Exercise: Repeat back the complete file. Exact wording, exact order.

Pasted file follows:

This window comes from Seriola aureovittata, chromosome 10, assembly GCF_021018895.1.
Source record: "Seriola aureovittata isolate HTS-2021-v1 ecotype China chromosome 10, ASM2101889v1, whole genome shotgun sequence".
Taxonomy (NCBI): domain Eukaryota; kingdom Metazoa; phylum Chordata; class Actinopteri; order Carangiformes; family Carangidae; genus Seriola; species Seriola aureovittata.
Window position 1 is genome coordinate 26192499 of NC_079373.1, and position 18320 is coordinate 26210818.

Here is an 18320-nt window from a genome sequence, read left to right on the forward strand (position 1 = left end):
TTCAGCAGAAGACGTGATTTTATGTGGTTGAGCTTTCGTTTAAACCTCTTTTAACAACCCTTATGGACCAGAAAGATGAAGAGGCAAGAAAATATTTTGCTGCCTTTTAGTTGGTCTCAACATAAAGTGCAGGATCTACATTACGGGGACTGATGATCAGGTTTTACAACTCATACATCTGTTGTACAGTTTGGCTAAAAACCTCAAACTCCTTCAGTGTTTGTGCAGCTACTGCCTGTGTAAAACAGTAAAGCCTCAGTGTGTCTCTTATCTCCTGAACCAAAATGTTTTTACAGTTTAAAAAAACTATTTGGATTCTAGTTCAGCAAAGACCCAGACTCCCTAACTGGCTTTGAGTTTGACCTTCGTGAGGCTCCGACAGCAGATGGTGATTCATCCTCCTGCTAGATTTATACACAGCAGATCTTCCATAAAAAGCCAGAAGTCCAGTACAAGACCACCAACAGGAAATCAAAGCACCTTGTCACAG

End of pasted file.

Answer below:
This window comes from Seriola aureovittata, chromosome 10, assembly GCF_021018895.1.
Source record: "Seriola aureovittata isolate HTS-2021-v1 ecotype China chromosome 10, ASM2101889v1, whole genome shotgun sequence".
Taxonomy (NCBI): domain Eukaryota; kingdom Metazoa; phylum Chordata; class Actinopteri; order Carangiformes; family Carangidae; genus Seriola; species Seriola aureovittata.
Window position 1 is genome coordinate 26192499 of NC_079373.1, and position 18320 is coordinate 26210818.

Here is an 18320-nt window from a genome sequence, read left to right on the forward strand (position 1 = left end):
TTCAGCAGAAGACGTGATTTTATGTGGTTGAGCTTTCGTTTAAACCTCTTTTAACAACCCTTATGGACCAGAAAGATGAAGAGGCAAGAAAATATTTTGCTGCCTTTTAGTTGGTCTCAACATAAAGTGCAGGATCTACATTACGGGGACTGATGATCAGGTTTTACAACTCATACATCTGTTGTACAGTTTGGCTAAAAACCTCAAACTCCTTCAGTGTTTGTGCAGCTACTGCCTGTGTAAAACAGTAAAGCCTCAGTGTGTCTCTTATCTCCTGAACCAAAATGTTTTTACAGTTTAAAAAAACTATTTGGATTCTAGTTCAGCAAAGACCCAGACTCCCTAACTGGCTTTGAGTTTGACCTTCGTGAGGCTCCGACAGCAGATGGTGATTCATCCTCCTGCTAGATTTATACACAGCAGATCTTCCATAAAAAGCCAGAAGTCCAGTACAAGACCACCAACAGGAAATCAAAGCACCTTGTCACAG